3. Windmills When William Kamkwamba was a teenager, he created a functioning windmill that powered some electrical appliances in his family's home using materials from a local scrapyard. Since then, he has also built a solar-powered water pump that supplies drinking water in his village and two other windmills that have given his entire village power. He did all this with one book and ingenuity. As long as we have an atmosphere there will always be wind and wind can be harnessed to create electricity. So what if the government shut off the power? This doesn't mean that your characters suddenly go back to being cavemen with no way to take care of themselves beyond scavenging. I get that there is a certain period of anarchy that may happen after the decline of civilization, but we have seen civilizations fall throughout history and those people eventually settled down, rebuilt, and started a new world for themselves.  

4. Science Okay, so it isn't exactly an invention, but it counts because thanks to modern science we understand and can create things like medicine, anesthesia, telephones, electricity, light, airplanes, surgery, photography, cars, trains. Not to mention all the other countless things that we have learned over the past 150 years. Now, unless every single book was burned or destroyed and all the scientists, doctors, and inventors died at once, there is no way that all this knowledge would suddenly disappear. Sure, it may resemble more of a third-world country when it comes to medicine, but we wouldn't go back to an era when we think mercury can cure people, that bloodletting works, or using dirty tools to operate on people is in any way safe. 

5. Bicycles I get it. Gas is getting kind of expensive. However, does anyone really believe that people would be driving around if gas was $30 a gallon? By the time gas prices rose that high, people will have already switched over to smarter forms of transport. You would see bicycles everywhere. Public transportation, especially hydrogen powered buses like they have in Boston, would become extremely popular. People would move in closer to one another in order to be nearer to goods and services. More and more cities would convert to becoming more bicycle friendly. How do I know? Because it is already happening. Washington D.C. has been looking for alternative public transportation for decades now. Look at pictures of other countries where bicycles and mopeds are the main form of transportation. That is what a city would look like, not a bunch of kids scrounging their dollars in order to get gas to drive across town for a party. No, you would see a huge pile of kids on bikes heading to that party, perhaps wearing some glowsticks.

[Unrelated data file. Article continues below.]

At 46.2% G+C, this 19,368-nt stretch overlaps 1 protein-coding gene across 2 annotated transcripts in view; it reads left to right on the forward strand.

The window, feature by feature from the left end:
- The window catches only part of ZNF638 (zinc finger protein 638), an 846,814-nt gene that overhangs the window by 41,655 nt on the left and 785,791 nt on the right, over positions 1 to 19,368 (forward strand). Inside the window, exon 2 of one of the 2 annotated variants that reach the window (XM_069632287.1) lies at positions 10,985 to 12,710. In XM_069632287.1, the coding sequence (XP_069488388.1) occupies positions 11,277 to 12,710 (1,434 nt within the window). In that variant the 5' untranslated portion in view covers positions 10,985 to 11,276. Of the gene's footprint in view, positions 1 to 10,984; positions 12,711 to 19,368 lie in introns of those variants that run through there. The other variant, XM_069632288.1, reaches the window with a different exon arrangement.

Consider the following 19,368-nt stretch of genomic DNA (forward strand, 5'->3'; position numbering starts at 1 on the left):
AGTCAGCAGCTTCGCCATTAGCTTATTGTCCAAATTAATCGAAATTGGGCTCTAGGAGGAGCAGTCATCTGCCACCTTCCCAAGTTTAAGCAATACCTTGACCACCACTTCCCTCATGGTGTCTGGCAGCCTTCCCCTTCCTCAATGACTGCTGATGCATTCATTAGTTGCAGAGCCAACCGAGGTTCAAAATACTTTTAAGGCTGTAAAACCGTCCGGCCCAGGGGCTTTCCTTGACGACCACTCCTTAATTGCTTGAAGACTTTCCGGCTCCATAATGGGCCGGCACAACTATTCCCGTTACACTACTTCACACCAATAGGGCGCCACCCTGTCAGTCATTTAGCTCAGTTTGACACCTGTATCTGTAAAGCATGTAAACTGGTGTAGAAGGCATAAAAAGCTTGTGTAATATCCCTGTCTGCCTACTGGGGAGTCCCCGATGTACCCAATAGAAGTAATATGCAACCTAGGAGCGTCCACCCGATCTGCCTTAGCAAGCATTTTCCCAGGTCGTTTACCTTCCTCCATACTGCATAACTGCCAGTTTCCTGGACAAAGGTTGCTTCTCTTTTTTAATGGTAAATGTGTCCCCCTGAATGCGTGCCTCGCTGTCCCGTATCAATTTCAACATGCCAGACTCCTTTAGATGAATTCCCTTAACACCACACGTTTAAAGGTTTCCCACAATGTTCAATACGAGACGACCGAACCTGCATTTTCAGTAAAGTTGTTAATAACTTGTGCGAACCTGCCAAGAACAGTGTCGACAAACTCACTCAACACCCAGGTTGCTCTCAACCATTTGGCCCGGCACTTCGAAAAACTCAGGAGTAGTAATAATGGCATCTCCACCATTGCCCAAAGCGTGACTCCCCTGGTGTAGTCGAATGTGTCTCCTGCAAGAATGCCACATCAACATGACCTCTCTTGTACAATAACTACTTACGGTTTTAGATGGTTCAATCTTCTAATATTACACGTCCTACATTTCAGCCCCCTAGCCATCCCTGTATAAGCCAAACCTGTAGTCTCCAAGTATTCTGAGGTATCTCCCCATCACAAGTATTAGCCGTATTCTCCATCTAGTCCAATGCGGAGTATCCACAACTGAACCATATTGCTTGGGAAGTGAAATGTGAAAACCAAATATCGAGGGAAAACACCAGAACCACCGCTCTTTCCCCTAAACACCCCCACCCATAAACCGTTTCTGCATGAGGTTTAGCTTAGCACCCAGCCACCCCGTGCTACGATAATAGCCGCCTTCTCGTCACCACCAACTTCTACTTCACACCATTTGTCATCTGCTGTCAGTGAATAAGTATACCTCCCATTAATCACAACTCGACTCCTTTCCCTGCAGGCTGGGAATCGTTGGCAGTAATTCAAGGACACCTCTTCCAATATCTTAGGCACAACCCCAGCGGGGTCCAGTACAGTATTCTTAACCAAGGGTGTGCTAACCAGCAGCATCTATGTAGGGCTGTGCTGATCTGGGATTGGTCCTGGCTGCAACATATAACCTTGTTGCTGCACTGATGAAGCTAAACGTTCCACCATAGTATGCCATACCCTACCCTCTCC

And what if the book you are writing doesn't have one or all of these things? Fine. That's okay. But it better make sense. Tell me why? Why is that banker using an abacus instead of a calculator? Is it so far in the future that all those solar powered calculators broke and no one knows how to make one anymore? If medicine isn't available it needs to make sense. That is the bottom line here. If this is our world, only in the future, then it is important for the reader to know why these things that already exist aren't being used or at the very least, why they have been forgotten